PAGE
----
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Jan and Cora Gordon in the USA, November 1927: "The last of the Hearse"

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Today is Thanksgiving in the USA and, remembering that Jan and Cora Gordon had given a lecture at the Carnegie Hall in Pittsburgh on December 3rd 1927, I wondered where they had been for Thanksgiving that year and if they had made any mention of the day in their books.

The time period in question is addressed in the final chapter, "Autumn and Adieu", of "On Wandering Wheels"(1929). After a stay on a tranquil New Jersey farm they returned to New York. "The tour was over, but the "Hearse" [their 1920 Ford sedan] remained. For her age and natural infirmities she had run nobly."

At the second car cemetery they visited they were offered twenty dollars for the car and "not caring to wander more for a possible dollar or two, we surrendered the poor "Hearse" into the hands of her destroying angel. She had served us well, if sometimes a little temperamentally."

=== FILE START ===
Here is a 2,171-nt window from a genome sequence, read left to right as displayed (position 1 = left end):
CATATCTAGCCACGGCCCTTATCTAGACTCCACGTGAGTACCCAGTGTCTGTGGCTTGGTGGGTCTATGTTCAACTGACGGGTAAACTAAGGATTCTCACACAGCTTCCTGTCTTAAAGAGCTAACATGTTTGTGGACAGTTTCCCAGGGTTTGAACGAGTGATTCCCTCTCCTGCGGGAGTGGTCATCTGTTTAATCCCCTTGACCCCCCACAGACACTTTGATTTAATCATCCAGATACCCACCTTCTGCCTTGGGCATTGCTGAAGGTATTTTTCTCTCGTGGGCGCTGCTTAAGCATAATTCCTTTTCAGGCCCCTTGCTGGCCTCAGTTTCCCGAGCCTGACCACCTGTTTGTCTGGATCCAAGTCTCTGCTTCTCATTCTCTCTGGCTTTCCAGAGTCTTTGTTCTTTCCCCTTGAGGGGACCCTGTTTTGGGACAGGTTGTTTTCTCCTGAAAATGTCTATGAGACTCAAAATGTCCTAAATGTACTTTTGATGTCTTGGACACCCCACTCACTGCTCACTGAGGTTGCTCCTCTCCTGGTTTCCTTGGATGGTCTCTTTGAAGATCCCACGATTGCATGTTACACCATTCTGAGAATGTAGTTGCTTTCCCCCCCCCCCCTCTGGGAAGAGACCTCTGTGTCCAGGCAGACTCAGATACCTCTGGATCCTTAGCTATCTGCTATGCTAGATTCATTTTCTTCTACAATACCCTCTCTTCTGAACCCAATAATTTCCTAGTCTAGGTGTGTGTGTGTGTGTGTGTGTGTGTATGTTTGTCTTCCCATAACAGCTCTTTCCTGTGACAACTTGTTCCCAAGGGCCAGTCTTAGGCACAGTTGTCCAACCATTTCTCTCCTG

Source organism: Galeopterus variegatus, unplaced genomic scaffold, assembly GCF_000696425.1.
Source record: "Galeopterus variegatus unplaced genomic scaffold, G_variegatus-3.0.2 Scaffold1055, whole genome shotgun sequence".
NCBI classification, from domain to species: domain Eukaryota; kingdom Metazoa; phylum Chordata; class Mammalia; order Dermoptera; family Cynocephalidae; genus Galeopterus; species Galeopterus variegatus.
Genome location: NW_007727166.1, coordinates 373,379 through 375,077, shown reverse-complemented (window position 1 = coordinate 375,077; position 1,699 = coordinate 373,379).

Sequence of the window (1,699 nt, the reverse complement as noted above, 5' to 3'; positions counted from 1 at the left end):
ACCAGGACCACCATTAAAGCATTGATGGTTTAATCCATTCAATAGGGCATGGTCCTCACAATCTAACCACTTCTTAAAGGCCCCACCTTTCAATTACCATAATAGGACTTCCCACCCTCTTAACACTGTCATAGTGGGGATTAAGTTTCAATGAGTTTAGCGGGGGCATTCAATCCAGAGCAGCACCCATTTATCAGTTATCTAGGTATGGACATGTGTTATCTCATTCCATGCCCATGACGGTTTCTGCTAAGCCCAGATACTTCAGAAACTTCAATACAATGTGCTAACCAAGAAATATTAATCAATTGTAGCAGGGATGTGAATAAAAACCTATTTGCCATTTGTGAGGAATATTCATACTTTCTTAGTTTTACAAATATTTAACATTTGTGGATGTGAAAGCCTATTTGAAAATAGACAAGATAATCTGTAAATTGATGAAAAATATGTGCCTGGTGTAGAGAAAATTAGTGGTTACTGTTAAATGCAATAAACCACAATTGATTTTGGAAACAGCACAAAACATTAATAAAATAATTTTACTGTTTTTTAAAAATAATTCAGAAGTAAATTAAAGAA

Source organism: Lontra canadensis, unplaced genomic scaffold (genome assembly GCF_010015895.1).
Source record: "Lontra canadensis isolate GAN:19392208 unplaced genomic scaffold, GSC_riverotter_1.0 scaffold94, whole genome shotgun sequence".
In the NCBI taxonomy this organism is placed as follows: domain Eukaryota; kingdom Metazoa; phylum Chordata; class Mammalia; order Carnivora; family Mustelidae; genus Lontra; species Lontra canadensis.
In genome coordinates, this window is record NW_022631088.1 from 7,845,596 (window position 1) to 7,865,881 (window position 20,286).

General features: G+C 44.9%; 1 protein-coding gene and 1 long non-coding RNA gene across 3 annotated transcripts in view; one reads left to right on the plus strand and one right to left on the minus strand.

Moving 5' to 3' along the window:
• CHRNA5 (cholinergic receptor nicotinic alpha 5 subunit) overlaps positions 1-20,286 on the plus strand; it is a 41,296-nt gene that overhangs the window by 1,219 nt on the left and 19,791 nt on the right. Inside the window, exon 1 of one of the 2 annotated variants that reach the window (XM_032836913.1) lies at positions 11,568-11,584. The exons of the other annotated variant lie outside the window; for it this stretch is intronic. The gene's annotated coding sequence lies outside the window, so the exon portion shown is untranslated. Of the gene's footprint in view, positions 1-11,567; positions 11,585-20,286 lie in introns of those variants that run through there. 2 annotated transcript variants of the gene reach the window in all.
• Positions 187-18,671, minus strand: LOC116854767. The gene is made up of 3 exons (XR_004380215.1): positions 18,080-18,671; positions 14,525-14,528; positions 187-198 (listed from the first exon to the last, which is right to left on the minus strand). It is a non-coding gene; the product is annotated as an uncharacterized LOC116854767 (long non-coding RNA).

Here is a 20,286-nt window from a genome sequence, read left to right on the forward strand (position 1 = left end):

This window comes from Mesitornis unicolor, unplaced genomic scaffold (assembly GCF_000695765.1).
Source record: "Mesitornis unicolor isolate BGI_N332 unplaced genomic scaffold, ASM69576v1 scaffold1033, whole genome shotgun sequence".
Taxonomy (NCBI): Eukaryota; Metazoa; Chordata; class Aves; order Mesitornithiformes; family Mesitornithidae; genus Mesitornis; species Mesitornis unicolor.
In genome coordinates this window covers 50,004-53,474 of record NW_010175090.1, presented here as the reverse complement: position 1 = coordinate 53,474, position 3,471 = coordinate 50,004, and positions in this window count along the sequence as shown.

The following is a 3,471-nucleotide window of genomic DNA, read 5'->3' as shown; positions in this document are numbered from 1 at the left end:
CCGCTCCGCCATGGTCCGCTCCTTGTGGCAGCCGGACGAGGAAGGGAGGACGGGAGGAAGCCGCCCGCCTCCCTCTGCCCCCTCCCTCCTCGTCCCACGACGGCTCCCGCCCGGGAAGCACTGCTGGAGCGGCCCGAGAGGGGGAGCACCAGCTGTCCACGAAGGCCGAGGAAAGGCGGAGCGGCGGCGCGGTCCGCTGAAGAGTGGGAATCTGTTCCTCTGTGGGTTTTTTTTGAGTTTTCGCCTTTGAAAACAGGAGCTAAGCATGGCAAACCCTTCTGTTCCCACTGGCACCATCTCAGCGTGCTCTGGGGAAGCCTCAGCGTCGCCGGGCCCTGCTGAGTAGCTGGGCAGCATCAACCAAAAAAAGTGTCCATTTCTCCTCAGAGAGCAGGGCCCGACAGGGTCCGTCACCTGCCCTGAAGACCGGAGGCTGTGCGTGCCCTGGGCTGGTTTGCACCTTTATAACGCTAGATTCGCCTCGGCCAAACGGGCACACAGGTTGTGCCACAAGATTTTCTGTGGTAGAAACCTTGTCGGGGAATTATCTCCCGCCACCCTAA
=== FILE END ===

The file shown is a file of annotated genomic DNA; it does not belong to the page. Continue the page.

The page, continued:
"THE LAST OF THE HEARSE" "I can't give you a dime more…

Jan and Cora Gordon with "Ratapouf" in pre-WW1 Paris

In his account of the pre-WW1 international gatherings hosted by Paul Fort at the Closerie des Lilas (Salis, John, 1916, The New Witness, pg 277), Jan Gordon notes the presence of "Ratapouf, the Dutchman, sometime labourer on the Eiffel Tower, guide to the Louvre, man of erudition, and author of three thin books of verse which had taken seven years to produce."

Who was this Ratapouf? The mention of "guide to the Louvre" strongly suggests Fritz R. Vanderpyl (1876-1965) who published "Six promenades au Louvre. De Giotto à Puvis de Chavannes" in 1913.

The thin books of verse would include "les Saisons Douloureuse" (1907) and "Les Saisons d'un Poète" (1911). He later wrote on "Art and Eiffel Towers" (1920) in "POETRY: A Magazine of Verse", pages 98-101. He quotes Apollinaire, "Let us hurry to love the little train, with its blinking engine, running through the valley. If tomorrow it shall be ancient, everybody…